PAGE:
Diving in with a focus on foodservice
Scalability was also a factor in developing the company’s production methods. To date, one of the main ways companies are creating whole cuts of plant-based meat involves 3D printing, a time-consuming process that’s not practical for mass production, Bryson said.
The freezing process, on the other hand, could be scaled. The company proved this using large-scale commercial freezing equipment that had been developed for another industry, and New School Foods has now raised a total of $13 million from venture capital investors to build out a production facility this year.
New School Foods has grown to 15 employees, including 12 food scientists and engineers, and the team has focused on creating a product that appeals first to chefs and restaurateurs, which makes sense in light of industry research on dining trends.
“Chefs and foodservice operators see the plant-based protein category as a versatile option to serve a greater diversity of guests,” NPD Group food and beverage analyst Darren Seifer said in a news release.
About 70% of seafood is eaten at restaurants and prepared by professionals, so appealing to chefs is key to breaking into the market in a big way, Bryson said.
The company’s plan is to roll out in restaurants first, starting next year. While the brand is headquartered in Toronto, Bryson expects US restaurants will be the first to put his products on the menu.
“With any new product or technology, you will always have early adopters,” Bryson said. “What’s incredible about this industry is that you have a built-in audience [of vegetarians and vegans.] You don’t want to ignore them, but you also want to create a product that appeals to flexitarians, which will create way more word-of-mouth.”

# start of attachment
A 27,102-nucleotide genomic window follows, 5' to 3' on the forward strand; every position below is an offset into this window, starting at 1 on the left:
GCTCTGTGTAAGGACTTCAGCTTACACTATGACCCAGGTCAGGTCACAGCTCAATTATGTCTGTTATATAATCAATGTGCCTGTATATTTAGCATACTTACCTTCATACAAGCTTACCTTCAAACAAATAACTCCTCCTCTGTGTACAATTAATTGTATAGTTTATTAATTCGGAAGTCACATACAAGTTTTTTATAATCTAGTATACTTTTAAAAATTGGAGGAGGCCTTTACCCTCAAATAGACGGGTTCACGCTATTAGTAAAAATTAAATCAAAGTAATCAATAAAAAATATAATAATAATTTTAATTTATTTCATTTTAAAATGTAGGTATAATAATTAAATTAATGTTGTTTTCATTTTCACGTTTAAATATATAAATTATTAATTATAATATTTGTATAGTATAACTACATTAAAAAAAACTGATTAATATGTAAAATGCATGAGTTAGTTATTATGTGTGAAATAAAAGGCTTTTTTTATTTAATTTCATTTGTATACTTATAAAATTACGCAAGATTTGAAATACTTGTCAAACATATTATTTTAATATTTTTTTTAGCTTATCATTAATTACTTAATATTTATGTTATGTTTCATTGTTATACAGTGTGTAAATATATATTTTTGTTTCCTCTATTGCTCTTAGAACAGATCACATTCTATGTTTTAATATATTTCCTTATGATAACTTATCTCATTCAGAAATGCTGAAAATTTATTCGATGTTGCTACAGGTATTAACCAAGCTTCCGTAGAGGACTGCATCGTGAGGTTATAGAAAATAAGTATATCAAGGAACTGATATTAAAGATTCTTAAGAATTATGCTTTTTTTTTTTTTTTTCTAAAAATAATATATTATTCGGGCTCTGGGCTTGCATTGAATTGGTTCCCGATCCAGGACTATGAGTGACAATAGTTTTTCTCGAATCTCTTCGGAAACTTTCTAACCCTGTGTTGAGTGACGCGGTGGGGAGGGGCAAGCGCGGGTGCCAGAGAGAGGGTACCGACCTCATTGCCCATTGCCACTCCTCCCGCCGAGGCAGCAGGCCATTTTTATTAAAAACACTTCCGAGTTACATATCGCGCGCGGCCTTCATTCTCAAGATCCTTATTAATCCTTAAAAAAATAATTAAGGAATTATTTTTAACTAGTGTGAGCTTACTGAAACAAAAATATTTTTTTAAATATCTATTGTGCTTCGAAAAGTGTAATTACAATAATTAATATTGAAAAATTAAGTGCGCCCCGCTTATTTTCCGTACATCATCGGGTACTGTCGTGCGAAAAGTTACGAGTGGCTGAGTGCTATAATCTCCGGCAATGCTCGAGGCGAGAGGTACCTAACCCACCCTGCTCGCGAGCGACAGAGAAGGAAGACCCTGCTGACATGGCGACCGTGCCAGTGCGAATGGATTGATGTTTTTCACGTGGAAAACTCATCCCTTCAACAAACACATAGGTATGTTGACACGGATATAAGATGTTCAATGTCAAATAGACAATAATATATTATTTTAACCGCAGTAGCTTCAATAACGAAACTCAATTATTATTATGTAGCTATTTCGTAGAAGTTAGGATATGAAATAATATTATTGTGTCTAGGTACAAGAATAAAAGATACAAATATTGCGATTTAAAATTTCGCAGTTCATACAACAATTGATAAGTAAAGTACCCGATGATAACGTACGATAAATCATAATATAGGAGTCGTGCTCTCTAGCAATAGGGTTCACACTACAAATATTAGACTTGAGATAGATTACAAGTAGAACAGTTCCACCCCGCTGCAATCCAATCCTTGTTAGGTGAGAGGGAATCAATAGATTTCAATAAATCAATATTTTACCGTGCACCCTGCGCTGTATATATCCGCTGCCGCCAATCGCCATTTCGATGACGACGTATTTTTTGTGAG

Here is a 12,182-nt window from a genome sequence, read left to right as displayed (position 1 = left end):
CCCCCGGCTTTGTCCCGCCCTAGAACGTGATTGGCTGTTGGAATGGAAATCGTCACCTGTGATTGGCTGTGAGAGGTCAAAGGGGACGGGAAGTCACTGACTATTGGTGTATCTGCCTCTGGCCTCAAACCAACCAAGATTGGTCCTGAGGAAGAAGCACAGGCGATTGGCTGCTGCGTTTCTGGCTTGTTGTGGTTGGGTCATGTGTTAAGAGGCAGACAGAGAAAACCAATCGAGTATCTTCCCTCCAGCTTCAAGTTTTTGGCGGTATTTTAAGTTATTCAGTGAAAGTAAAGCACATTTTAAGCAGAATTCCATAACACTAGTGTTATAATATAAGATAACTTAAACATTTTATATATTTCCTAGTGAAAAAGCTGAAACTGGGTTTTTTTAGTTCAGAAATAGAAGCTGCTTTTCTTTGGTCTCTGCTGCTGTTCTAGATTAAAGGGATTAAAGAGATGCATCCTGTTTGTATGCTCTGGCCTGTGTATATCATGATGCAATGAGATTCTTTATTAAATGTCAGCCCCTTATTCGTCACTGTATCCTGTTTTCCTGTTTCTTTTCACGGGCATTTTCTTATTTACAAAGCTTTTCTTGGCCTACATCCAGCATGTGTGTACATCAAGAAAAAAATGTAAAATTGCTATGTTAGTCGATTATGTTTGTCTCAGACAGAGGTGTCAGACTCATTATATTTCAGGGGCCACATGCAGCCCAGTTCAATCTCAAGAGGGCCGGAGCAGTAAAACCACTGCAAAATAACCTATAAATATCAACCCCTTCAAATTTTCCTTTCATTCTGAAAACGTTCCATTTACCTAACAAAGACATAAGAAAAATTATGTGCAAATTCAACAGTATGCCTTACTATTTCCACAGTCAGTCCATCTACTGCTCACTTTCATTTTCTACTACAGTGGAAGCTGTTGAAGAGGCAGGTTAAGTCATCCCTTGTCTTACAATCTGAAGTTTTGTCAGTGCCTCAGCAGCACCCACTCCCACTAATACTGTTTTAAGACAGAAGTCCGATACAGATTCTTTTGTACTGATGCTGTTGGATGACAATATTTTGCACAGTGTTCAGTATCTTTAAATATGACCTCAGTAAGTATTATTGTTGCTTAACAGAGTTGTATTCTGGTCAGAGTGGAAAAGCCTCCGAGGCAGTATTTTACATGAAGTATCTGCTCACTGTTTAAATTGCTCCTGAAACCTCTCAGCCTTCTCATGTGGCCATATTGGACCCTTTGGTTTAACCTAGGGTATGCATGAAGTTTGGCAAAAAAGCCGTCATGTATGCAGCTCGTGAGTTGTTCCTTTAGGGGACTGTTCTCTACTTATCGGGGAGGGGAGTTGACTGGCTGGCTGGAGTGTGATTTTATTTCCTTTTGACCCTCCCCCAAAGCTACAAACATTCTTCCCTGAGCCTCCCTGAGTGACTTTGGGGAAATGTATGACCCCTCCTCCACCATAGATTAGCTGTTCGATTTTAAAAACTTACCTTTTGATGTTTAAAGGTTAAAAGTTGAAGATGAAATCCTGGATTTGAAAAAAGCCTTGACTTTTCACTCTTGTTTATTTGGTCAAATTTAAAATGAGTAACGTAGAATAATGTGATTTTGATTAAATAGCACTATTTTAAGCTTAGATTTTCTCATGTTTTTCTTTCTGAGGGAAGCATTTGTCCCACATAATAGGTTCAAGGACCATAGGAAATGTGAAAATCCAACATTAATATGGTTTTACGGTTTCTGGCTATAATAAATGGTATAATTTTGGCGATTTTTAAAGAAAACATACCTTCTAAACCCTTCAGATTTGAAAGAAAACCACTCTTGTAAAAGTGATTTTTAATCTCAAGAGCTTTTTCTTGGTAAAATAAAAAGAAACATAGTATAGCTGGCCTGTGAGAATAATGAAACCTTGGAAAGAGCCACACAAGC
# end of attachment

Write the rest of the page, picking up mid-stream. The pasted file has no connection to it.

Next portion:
That’s what makes the chefs so important.
“We knew if we created a product that chefs would get excited about, consumers would get excited about it too.”
Swimming into the future
Winning over chefs is just the first step in winning consumers to plant-based alternatives, Bryson said.
“How are we going to convince our friends, our parents, the meat-eating crowd to try it?”
The goal of creating a more sustainable food production system rests on the ability to meet consumers’ expectations, Bryson said, which means in addition to developing a product with the right taste, texture and appearance, the protein content and price need to be right. And finally, the plant-based version must cook like the real thing.
The company’s name reflects both its university research origins and its goals for the future. Once New School Foods’ plant-based salmon is on menus and store shelves, the company aims to use the same proprietary process to develop whole cuts of meat.
“It doesn’t matter what your motivation is – we want to remove all the reasons why you wouldn’t try plant-based meat,” Bryson said.
- The changing face of plant-based dining in the digital age
- Seaweed wave: Health, sustainability spur algae’s popularity
- Exploring the next generation of plant-based innovation
If you liked this article, sign up for SmartBrief’s free email newsletter from the National Restaurant Association. It’s among SmartBrief’s more than 250 industry-focused newsletters.